The Washington Wizards’ disappointing 41-41 season has left them home for the playoffs and has already claimed its first casualty. Coach Randy Wittman was informed by Wizards President Ernie Grunfeld on Wednesday night that he will not return as head coach for the 2016-17 campaign, according to people with knowledge of the situation.

Wittman was informed of the decision at Verizon Center minutes after Washington finished its 2015-16 season with a 109-98 win over the Atlanta Hawks, the same team that eliminated the Wizards from last season’s Eastern Conference semifinals.

After improving their win total and making the playoffs each of the previous two seasons, the Wizards had aspirations of reaching at least the Eastern Conference finals. Instead, they will watch as the postseason starts Saturday without them. The 56-year-old Wittman just completed the second season of a three-year deal that paid him more than $3 million annually, but next season was only partially guaranteed. Wittman compiled a 178-199 record in four-plus seasons.

“I love this job,” Wittman said following Washington’s 109-98 season-ending victory. “I’m going to come to work until they tell me I can’t.”

A few minutes later, Wittman was pulled aside and given the news.

“I’m proud of what we’ve done here. I took over four-and-a-half years ago and this was a sideshow. And we slowly changed the culture of this team. And we had a slip-up this year.”

The Washington Post's Mike Hume breaks down what Randy Wittman's firing means for the Wizards, their offseason priorities and what to expect next season.

The team is expected to call a Thursday afternoon press conference to formally announce the move.

Grunfeld, who retooled the roster last offseason with this summer’s salary cap space in mind, is under contract for at least next season. He is expected to return for his 14th campaign in his position. If he does, he’ll oversee his fifth coach during his tenure and, barring an extension, will likely not have his contract aligned with the new coach. Potential candidates to replace Wittman include Scott Brooks and Jeff Hornacek.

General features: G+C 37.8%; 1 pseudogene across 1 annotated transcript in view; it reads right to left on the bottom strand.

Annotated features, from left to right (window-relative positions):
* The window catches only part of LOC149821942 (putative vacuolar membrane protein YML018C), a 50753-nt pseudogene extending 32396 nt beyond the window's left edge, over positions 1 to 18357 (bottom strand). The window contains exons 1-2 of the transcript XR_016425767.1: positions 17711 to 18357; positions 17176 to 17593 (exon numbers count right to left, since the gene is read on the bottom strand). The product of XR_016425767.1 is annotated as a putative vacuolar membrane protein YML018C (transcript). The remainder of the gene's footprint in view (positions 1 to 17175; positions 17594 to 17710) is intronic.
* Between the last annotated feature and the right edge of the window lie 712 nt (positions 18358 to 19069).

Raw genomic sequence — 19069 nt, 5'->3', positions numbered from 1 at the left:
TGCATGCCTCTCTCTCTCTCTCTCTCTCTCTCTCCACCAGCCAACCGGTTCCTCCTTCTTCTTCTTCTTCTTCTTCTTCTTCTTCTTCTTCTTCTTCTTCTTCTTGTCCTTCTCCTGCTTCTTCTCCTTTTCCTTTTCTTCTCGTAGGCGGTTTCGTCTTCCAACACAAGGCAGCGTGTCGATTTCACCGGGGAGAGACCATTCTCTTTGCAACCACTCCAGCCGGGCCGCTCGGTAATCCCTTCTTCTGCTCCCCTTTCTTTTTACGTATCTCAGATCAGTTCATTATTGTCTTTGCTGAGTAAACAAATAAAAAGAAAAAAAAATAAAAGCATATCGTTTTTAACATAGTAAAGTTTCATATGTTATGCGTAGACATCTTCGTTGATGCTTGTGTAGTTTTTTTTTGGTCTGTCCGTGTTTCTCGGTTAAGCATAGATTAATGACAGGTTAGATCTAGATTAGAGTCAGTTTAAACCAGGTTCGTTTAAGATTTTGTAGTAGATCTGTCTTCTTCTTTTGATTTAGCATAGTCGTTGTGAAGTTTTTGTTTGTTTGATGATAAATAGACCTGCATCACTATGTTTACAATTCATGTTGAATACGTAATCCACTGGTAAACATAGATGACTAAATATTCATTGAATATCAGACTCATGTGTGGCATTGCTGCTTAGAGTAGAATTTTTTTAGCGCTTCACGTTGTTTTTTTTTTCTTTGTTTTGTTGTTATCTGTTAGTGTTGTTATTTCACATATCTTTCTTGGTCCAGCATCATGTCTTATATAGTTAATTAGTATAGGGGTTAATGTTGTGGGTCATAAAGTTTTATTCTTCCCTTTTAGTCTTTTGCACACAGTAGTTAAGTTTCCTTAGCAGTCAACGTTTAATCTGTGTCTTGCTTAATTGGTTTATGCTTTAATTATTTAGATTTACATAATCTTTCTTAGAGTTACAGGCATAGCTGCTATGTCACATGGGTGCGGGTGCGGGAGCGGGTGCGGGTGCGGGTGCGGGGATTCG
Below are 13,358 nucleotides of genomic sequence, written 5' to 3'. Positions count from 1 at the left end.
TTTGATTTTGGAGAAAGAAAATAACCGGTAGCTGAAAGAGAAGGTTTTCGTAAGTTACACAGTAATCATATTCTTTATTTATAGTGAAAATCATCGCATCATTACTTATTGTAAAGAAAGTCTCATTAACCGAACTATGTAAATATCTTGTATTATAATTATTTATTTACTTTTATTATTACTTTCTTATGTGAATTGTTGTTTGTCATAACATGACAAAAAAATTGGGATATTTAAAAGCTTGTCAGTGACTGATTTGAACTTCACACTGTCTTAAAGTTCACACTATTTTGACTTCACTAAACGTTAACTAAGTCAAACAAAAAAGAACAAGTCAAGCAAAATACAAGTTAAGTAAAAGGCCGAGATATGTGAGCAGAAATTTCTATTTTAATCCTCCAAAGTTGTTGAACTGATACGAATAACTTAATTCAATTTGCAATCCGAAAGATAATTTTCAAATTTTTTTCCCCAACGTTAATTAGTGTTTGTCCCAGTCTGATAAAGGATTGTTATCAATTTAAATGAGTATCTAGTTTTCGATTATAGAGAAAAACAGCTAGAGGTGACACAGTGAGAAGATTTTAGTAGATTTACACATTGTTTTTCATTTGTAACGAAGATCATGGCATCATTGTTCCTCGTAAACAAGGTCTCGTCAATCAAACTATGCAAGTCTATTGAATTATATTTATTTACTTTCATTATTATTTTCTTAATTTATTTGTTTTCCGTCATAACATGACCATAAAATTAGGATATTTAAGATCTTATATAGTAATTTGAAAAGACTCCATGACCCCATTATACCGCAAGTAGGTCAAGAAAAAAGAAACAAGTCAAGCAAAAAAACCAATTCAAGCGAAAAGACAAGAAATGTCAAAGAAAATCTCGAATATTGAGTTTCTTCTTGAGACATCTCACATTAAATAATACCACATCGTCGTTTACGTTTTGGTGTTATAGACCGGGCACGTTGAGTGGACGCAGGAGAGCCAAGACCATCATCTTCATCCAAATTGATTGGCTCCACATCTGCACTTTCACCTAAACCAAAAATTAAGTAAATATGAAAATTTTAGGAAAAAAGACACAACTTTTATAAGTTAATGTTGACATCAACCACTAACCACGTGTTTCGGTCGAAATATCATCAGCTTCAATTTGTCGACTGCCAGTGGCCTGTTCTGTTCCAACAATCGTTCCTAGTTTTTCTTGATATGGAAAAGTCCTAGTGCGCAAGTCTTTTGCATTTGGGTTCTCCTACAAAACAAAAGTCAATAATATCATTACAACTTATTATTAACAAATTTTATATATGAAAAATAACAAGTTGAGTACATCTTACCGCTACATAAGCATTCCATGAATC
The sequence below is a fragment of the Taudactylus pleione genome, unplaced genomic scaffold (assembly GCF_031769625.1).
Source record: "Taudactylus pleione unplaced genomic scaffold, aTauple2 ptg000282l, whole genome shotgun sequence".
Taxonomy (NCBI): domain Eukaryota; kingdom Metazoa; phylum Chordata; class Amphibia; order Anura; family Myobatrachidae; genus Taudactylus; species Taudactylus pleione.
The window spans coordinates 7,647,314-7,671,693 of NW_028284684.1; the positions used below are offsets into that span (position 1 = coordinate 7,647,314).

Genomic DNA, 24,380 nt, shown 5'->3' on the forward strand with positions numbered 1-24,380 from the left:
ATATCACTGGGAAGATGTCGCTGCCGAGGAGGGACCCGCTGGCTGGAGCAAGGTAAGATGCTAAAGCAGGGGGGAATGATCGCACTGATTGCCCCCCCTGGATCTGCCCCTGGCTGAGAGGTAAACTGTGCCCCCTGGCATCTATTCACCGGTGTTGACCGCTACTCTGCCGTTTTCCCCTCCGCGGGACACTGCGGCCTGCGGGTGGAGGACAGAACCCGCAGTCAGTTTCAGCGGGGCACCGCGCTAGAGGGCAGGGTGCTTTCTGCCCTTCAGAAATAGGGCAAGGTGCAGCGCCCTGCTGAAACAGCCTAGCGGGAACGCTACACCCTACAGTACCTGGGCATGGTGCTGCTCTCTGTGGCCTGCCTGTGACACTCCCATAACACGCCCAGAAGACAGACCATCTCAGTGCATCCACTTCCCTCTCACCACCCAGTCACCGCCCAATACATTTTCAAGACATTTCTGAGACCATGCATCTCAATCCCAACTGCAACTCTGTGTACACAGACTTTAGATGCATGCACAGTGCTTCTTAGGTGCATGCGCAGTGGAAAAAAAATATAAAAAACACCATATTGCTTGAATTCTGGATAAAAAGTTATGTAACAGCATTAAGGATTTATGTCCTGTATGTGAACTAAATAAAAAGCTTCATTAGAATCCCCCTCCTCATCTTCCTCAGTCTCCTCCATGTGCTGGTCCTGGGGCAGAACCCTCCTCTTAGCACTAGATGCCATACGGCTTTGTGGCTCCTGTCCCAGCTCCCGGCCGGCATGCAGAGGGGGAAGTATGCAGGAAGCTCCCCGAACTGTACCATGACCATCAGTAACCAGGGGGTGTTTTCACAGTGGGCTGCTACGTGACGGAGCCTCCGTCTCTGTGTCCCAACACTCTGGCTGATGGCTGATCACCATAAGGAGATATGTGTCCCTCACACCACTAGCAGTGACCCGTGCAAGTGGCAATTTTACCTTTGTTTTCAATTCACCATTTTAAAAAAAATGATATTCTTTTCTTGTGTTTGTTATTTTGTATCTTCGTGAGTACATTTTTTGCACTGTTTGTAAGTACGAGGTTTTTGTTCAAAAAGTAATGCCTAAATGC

Wittman began his third stint as an NBA head coach five years ago by getting promoted from assistant to replace his close friend Flip Saunders on an interim basis. The Wizards had started the lockout-shortened 2011-12 campaign 2-15 and were in the midst of a roster makeover in the wake of the locker-room incident between Gilbert Arenas and Javaris Crittenton that sabotaged the franchise.

Wittman navigated the ship to an 18-31 record – and 11-14 after trading for Nene – by instilling discipline and accountability. Players, including John Wall and Nene, threw their support behind Wittman, whose coaching career began with the Cleveland Cavaliers and Minnesota Timberwolves, and he was retained on a permanent basis.

Over the next three seasons, Wittman successfully shepherded the team by getting players to consistently commit on the defensive end. Improvement followed. The Wizards jumped from 20-46 to 29-63 to 44-38 to 46-36, snapping a five-year postseason drought along the way.